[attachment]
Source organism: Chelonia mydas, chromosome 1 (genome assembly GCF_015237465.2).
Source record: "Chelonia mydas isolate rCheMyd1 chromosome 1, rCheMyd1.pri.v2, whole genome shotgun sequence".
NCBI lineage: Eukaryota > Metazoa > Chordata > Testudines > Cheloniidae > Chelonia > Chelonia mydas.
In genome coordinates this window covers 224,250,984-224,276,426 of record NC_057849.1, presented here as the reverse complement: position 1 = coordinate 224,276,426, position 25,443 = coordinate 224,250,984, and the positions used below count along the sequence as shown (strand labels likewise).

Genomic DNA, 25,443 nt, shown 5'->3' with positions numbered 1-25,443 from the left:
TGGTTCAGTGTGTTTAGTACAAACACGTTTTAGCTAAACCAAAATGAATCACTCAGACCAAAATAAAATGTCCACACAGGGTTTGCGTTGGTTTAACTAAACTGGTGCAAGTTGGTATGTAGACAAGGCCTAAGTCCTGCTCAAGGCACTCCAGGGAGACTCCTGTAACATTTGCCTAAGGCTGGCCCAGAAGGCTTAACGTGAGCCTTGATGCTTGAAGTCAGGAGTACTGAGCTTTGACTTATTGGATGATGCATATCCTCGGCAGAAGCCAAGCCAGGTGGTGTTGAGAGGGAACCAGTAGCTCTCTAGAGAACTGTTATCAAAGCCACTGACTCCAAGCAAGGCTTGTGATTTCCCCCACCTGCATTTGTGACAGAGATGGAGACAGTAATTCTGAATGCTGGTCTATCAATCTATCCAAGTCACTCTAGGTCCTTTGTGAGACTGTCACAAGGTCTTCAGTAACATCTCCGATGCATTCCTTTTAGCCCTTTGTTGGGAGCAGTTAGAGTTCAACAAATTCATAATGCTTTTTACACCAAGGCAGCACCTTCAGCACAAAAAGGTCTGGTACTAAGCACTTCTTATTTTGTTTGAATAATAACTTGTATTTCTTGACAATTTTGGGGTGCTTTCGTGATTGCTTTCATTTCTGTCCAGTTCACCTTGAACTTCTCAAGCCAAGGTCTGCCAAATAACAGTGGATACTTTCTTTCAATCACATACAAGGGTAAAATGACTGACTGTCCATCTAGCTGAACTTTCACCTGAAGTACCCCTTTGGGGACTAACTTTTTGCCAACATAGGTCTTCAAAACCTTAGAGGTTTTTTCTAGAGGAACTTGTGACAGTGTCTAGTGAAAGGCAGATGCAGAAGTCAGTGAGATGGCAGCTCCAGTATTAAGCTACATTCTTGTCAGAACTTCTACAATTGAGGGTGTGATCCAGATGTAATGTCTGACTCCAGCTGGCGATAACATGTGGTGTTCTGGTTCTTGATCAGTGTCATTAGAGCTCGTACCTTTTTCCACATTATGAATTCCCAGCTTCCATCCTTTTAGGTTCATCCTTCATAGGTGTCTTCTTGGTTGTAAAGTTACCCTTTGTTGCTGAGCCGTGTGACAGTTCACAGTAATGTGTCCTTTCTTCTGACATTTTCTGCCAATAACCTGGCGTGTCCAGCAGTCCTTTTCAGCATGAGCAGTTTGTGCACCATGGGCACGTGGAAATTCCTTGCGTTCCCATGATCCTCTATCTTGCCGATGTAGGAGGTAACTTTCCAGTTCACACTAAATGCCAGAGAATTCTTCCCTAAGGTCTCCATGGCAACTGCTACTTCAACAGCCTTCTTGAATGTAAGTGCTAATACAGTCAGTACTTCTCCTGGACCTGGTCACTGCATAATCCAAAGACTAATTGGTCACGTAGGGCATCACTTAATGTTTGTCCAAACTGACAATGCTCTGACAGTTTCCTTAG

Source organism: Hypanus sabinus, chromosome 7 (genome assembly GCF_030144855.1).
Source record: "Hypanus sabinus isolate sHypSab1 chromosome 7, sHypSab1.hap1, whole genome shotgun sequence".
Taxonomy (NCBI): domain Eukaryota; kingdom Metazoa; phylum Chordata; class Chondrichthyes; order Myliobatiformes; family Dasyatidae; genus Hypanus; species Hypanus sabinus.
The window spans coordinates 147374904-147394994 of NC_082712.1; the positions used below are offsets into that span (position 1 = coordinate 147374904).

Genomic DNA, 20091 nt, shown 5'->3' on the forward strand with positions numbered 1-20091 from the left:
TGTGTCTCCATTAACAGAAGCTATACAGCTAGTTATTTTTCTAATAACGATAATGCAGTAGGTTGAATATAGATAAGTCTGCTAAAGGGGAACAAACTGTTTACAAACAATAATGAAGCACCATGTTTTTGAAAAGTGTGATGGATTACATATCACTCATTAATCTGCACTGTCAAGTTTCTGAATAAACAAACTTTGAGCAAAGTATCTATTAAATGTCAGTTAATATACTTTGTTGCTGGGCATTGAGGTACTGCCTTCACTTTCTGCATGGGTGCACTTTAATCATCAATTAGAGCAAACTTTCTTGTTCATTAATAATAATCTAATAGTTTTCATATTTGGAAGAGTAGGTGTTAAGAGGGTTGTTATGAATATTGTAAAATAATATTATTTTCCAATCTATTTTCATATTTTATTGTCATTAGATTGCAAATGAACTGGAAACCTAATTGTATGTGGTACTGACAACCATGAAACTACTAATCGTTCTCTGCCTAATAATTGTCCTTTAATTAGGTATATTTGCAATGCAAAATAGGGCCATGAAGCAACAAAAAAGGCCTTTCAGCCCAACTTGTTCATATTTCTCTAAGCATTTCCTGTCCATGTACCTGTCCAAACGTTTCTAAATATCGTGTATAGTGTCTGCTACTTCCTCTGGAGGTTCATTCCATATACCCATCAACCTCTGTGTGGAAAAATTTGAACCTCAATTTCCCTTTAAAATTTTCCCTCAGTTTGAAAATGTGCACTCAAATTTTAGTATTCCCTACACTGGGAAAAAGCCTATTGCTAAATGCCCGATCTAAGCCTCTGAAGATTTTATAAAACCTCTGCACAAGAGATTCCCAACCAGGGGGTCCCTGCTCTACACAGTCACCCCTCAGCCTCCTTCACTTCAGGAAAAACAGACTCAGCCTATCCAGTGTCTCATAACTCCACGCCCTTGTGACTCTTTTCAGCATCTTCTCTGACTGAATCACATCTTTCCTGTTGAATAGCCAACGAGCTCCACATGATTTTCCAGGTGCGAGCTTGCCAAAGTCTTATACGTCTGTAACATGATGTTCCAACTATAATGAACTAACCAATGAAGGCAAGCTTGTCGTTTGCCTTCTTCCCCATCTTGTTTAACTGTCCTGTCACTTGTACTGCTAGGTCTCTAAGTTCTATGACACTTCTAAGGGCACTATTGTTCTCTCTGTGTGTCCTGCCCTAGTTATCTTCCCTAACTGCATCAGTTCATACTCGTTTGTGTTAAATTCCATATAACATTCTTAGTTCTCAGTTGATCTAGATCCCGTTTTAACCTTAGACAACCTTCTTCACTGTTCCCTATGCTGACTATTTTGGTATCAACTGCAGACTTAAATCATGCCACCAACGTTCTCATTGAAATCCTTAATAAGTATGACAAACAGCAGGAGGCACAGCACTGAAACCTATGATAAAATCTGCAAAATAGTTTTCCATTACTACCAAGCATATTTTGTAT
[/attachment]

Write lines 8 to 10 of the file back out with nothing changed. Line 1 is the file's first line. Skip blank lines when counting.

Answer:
Source record: "Hypanus sabinus isolate sHypSab1 chromosome 7, sHypSab1.hap1, whole genome shotgun sequence".
Taxonomy (NCBI): domain Eukaryota; kingdom Metazoa; phylum Chordata; class Chondrichthyes; order Myliobatiformes; family Dasyatidae; genus Hypanus; species Hypanus sabinus.
The window spans coordinates 147374904-147394994 of NC_082712.1; the positions used below are offsets into that span (position 1 = coordinate 147374904).